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Move over, Mel Brooks: first Jewish Sheriff of Nottingham sworn in at synagogue

The Sherrif of Nottingham is known as a villain from Robin Hood legends but the latest incumbent is a Jewish businessman whose appointment was solemnised by his rabbi.
Shira Li Bartov
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The first Jewish Sherrif of Nottingham Nick Rubins surrounded by some of the role’s cultural incarnations.

Published: 11 April 2024

Last updated: 10 April 2024

(JTA) — Nick Rubins was sworn in as the high sheriff of Nottinghamshire at his local synagogue last week, becoming the first Jew to inherit an ancient office that grew famous in the legends of Robin Hood. 

The role of high sheriff is the oldest secular office under the British Crown, although today it is largely ceremonial. In his one-year, unpaid appointment, Rubins will represent the monarchy on formal occasions and support the judiciary. He will also encourage his county’s charity sector, a stark departure from the literary Sheriff of Nottingham’s reputation as a scourge of the poor who fought Robin Hood’s vigilante efforts to redistribute wealth. 

In real life, Rubins signed his Declaration of Office before 150 guests in a ceremony at the Nottingham Liberal Synagogue, where he is a longtime member, on March 28. The 57-year-old businessman is a Nottinghamshire native.

His historical predecessors emerged as “shire reeves” during the Anglo-Saxon period, tasked with enforcing the king’s interests in their counties. In 992 CE, the king ordered shire reeves to collect the “Danegeld” tax, raised to pay off Viking invaders. Having proven their success as tax collectors, the new sheriffs became trusted administrators for the Saxon monarchs and later, after the Norman Conquest of 1066, for the Norman kings.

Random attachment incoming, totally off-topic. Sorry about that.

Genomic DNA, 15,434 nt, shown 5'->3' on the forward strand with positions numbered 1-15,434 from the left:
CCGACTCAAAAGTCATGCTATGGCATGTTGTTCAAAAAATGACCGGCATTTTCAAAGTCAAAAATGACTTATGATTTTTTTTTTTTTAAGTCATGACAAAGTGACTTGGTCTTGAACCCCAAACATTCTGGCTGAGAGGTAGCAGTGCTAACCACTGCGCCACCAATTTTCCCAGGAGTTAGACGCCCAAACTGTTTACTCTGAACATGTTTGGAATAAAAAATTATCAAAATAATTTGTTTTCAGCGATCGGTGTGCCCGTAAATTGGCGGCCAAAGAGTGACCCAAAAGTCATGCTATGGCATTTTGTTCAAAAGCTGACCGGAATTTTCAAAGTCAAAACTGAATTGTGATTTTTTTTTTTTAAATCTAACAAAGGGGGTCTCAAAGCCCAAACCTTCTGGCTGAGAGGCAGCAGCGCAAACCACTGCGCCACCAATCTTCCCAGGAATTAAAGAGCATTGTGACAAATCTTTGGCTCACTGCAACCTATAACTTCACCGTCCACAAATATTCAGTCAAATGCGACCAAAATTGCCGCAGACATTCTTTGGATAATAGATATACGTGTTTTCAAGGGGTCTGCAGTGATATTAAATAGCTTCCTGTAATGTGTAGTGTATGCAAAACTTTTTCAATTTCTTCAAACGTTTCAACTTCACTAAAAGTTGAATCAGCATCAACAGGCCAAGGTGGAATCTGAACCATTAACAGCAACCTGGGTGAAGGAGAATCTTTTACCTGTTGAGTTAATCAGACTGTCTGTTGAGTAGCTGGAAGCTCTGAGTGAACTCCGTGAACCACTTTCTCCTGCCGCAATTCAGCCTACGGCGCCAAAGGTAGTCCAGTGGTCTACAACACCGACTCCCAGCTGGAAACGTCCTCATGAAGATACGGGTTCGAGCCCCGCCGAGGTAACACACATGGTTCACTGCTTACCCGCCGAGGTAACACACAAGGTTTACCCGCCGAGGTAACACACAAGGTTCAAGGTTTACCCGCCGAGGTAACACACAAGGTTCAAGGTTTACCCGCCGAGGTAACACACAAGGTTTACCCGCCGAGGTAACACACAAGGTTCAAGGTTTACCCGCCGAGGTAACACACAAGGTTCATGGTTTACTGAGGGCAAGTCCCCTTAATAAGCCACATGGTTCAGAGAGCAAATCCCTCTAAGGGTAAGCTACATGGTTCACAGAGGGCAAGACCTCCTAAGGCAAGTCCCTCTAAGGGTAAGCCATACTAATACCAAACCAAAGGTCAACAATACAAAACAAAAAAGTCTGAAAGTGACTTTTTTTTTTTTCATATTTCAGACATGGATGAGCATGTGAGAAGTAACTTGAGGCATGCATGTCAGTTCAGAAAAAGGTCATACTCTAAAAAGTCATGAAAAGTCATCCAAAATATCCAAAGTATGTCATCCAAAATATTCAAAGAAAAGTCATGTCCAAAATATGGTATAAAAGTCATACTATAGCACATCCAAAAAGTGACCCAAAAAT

Medieval sheriffs became deeply unpopular because they were allowed to “farm” taxes, which meant they could tax residents for their own profit as well as for the Crown. The best-known caricature of an evil sheriff comes from the tales of Robin Hood, whose chief opponent is the Sheriff of Nottingham. Ballads from as early as the 14th century describe Robin Hood, an outlaw hero, robbing authority figures like the sheriff to share their riches among the poor.

In “Robin Hood: Men in Tights,” the 1993 movie by the Jewish comedy giant Brooks, the character — called the “Sheriff of Rottingham” — is portrayed as a cowboy mafioso. (He’s replaced at the end of the movie by a new sheriff, played by a young Dave Chappelle in his first film role. Brooks plays the Friar Tuck parody “Rabbi Tuckman,” a mohel who slips into Yiddish and demonstrates a mock circumcision by guillotine.)

The role of high sheriff shrank over the centuries as Britain built a centrally controlled civil service. These days, Rubins will focus on social responsibilities such as volunteer work for children.

“Part of the role is to carve out a little piece where my heart lies, and there’s an awful lot going on in children’s world these days, between post-COVID and social media use,” Rubins told the Jewish Chronicle

His ceremony included a priestly blessing from his rabbi, Gili Zidkiyahu; speeches by charity representatives; and music from pianist and singer Jeremy Sassoon.

About the author

Shira Li Bartov

Shira Li Bartov is a JTA contributor covering culture and global news. She was previously a staff writer at Newsweek and a producer at Inside Edition.


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